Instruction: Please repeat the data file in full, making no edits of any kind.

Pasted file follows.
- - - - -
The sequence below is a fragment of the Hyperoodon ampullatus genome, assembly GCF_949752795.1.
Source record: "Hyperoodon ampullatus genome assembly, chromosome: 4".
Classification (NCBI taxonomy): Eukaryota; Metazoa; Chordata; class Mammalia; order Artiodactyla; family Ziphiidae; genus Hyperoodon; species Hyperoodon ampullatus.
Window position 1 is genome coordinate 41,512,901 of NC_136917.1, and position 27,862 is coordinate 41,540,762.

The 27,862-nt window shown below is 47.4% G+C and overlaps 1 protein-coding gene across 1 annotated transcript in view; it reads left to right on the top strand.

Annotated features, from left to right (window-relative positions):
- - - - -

The sequence below is a fragment of the Hyperoodon ampullatus genome, assembly GCF_949752795.1.
Source record: "Hyperoodon ampullatus genome assembly, chromosome: 4".
Classification (NCBI taxonomy): Eukaryota; Metazoa; Chordata; class Mammalia; order Artiodactyla; family Ziphiidae; genus Hyperoodon; species Hyperoodon ampullatus.
Window position 1 is genome coordinate 41,512,901 of NC_136917.1, and position 27,862 is coordinate 41,540,762.

The 27,862-nt window shown below is 47.4% G+C and overlaps 1 protein-coding gene across 1 annotated transcript in view; it reads left to right on the top strand.

Annotated features, from left to right (window-relative positions):